In addition, the Attorney General's construct is not supported by the jurisprudence in this circuit. In DiFiore, we recognized that some cases would fall beyond the scope of FAAAA preemption, but never suggested a categorical rule. See 646 F.3d at 87. More recently, in Bower v. Egyptair Airlines Co., 731 F.3d 85 (1st Cir.2013), we held that the plaintiff's common law tort claims of interference with custodial relations, negligence, negligent infliction of emotional distress, and loss of filial consortium were preempted by the ADA since they related sufficiently to the service of an air carrier. Id. at 93, 98. We noted that a “state law may be preempted even if it is indirectly or generally applicable.” Id. at 95.
Finally, the Attorney General's construct is contradicted by the very cases on which she relies. The Seventh Circuit disclaimed any notion of “a simple all-or-nothing question.” See S.C. Johnson, 697 F.3d at 550. “[I]nstead, the court must decide whether the state law at issue falls on the affirmative or negative side of the preemption line.” Id. A careful analysis of two of the claims at issue showed the label of “background” to be warranted given their tenuous effect on prices, routes, and services. See id. at 558–60. The Seventh Circuit found two other claims, for fraudulent misrepresentation by omission and conspiracy to commit fraud, sufficiently related to rates, routes, or services to trigger preemption, despite their general applicability. Id. at 557.
Further, in Dilts, the Ninth Circuit recognized that generally applicable statutes, “broad laws applying to hundreds of different industries,” could be preempted if they have a “forbidden connection with prices, routes, and services.” See 2014 WL 4401243, at *7 (alterations omitted). “[T]hat is,” the Ninth Circuit specified, “those that do not directly or indirectly mandate, prohibit, or otherwise regulate certain prices, routes, or services [ ] are not preempted by the FAAAA.” Id.
We refuse the Attorney General's invitation to adopt such a categorical rule exempting from preemption all generally applicable state labor laws. As evidenced by Northwest, we must carefully evaluate even generally applicable state laws for an impermissible effect on carriers' prices, routes, and services. The court must engage with the real and logical effects of the state statute, rather than simply assigning it a label.
2. Application of the FAAAA to Section 148B
The MDA argues that Section 148B's effective ban on the use of independent contractors renders it preempted under either a facial or an as-applied challenge. The MDA argues that the FAAAA preempts Section 148B on its face due to its logical effect on the same-day delivery industry as a whole. Since individual couriers necessarily act within the usual course of the business of their employers, they must be deemed employees. As such, Section 148B “effectively prohibits motor carriers from engaging their couriers as independent contractors.”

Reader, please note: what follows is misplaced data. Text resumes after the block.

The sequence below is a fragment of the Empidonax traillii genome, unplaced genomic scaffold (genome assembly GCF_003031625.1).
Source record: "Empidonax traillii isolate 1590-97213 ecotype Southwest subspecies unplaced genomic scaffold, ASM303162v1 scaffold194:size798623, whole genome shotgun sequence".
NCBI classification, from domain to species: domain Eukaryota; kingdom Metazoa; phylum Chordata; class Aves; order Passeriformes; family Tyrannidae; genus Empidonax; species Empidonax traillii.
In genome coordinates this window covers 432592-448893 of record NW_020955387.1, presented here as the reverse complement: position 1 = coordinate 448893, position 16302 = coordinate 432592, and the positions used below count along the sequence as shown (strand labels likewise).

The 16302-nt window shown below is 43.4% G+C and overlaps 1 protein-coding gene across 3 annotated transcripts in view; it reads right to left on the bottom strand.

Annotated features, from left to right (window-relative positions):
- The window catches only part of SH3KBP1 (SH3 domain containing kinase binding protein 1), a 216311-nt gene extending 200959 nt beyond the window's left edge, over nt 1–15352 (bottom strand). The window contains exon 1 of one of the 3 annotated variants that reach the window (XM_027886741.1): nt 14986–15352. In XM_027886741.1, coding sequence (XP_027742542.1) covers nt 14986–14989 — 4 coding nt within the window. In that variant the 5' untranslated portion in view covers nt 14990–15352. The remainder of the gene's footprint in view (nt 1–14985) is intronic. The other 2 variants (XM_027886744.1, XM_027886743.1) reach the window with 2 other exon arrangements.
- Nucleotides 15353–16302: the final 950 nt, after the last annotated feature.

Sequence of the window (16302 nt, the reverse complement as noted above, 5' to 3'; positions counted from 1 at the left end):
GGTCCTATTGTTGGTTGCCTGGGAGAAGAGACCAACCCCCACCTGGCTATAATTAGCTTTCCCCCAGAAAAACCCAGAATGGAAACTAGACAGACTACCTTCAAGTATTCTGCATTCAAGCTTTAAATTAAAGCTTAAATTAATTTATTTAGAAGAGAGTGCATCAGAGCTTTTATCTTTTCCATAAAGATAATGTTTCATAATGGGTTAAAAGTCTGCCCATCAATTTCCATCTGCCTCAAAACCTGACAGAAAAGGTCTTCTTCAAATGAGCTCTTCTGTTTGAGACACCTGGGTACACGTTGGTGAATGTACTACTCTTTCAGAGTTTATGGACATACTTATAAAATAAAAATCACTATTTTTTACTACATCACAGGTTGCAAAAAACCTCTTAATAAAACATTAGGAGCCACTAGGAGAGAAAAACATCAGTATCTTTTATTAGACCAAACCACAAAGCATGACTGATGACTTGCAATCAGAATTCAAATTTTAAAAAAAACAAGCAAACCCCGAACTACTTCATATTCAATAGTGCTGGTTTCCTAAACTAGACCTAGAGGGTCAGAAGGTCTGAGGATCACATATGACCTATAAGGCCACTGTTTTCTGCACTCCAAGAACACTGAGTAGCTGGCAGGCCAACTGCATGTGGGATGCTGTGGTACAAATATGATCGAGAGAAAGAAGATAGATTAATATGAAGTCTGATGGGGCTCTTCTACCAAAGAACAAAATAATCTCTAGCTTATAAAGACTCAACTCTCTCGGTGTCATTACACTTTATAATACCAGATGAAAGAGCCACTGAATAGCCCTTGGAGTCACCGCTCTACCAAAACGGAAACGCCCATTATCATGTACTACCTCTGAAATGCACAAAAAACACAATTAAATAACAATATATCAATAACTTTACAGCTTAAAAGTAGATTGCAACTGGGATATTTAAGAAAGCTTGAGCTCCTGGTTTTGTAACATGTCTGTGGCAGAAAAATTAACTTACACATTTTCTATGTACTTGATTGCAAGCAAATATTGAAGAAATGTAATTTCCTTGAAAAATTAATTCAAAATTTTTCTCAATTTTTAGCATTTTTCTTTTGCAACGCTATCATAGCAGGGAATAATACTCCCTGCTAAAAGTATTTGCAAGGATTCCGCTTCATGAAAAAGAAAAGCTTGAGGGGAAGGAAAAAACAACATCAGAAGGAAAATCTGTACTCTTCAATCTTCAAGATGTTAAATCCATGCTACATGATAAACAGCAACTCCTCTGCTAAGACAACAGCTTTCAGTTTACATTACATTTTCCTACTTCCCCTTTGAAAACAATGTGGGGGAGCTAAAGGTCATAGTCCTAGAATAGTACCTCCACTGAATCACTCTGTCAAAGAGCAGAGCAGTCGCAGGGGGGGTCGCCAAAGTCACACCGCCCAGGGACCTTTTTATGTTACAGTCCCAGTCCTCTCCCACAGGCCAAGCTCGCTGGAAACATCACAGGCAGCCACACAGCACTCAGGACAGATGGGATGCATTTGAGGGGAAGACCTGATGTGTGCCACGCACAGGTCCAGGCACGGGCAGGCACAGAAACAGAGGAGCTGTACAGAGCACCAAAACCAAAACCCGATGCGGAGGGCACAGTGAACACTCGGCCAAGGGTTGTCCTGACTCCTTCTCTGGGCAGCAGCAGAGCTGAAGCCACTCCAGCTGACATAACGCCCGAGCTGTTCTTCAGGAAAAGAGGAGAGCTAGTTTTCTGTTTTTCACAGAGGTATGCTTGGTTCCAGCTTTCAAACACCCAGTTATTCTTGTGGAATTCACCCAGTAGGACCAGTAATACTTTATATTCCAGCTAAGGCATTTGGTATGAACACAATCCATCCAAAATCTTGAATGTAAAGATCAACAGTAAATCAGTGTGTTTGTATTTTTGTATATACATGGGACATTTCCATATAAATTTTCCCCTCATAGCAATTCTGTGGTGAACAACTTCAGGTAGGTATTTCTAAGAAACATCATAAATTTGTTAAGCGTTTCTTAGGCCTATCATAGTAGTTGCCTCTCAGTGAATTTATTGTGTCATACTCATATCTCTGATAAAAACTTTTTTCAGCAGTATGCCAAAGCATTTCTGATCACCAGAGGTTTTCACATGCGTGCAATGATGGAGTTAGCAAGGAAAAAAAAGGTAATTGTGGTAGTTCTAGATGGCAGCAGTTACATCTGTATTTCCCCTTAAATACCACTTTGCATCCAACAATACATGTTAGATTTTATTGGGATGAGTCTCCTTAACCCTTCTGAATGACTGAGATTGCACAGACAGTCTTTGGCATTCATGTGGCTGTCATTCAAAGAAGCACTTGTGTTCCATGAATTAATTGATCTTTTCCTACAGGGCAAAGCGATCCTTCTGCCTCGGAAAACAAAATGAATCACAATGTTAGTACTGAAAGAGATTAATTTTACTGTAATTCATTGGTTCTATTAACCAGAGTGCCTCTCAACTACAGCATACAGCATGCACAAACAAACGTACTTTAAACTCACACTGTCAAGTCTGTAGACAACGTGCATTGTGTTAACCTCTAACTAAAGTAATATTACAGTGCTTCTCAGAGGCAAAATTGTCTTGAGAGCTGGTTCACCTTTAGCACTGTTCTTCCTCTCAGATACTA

The MDA's amicus curiae,3 the Chamber of Commerce, argues that “[a] state law specifying who must provide the service—an employee of the carrier—is no different from regulating the service itself.” The Attorney General contests the MDA's characterization of the law as one that bans the use of individual independent contractors.4
The MDA also argues that the FAAAA preempts Section 148B due to its impermissible effect on the prices, routes, and services of Xpressman. Preemption is implicated if the statute has a forbidden significant effect on even one motor carrier. See N.H. Motor Transp. Ass'n v. Rowe, 448 F.3d 66, 72–73 (1st Cir.2006), aff'd on other grounds sub nom. Rowe v. N.H. Motor Transp. Ass'n, 552 U.S. 364, 128 S.Ct. 989, 169 L.Ed.2d 933 (2008). According to Xpressman, the re-classification of its 58 independent couriers as employees would change the routes offered to customers, would preclude on-demand delivery services, and would drastically increase Xpressman's costs and thus its prices. The Attorney General argues that the MDA “misstates or overstates” this effect.
The district court held that Section 148B's “connection to prices, routes and services is insufficient for the FAAAA ․ to preempt it.” The district court characterized Section 148B as a generally applicable wage law, and noted, “[t]hat a regulation on wages has the potential to impact costs and therefore prices is insufficient to implicate preemption.” The district court worried that “to find the ‘FAAAA preempts wage laws because they may have an indirect impact on [a motor carrier]'s pricing decisions amounts to an invitation to immunize it from all state economic regulation.’ “
In so holding, the district court made several critical errors. First, a statute's “potential” impact on carriers' prices, routes, and services can be sufficient if it is significant, rather than tenuous, remote, or peripheral. We have previously rejected the contention that empirical evidence is necessary to warrant FAAAA preemption, and allowed courts to “look[ ] to the logical effect that a particular scheme has on the delivery of services or the setting of rates.” Rowe, 448 F.3d at 82 n. 14. Second, this logical effect can be sufficient even if indirect, as described above. Far from immunizing motor carriers from all state economic regulations, we are following Congress's directive to immunize motor carriers from state regulations that threaten to unravel Congress's purposeful deregulation in this area. Finally, the district court failed to consider the impact of the statute on carriers' routes and services, and not merely their prices.
“Ultimately,” the district court held, “the Statute's effect on Xpressman's labor costs is immaterial.” “Even if the impact was ‘significant,’ ․ this would not change the fact that the Statute does not relate to the ‘movement of property.’ “ In essence, the district court found that its holding that Section 148B did not meet the second requirement, “with respect to the transportation of property,” obviated the need to investigate its potential success on the first requirement. Since we conclude that the district court erred in its interpretation of the second section of the FAAAA, a determination on the first requirement is now necessary.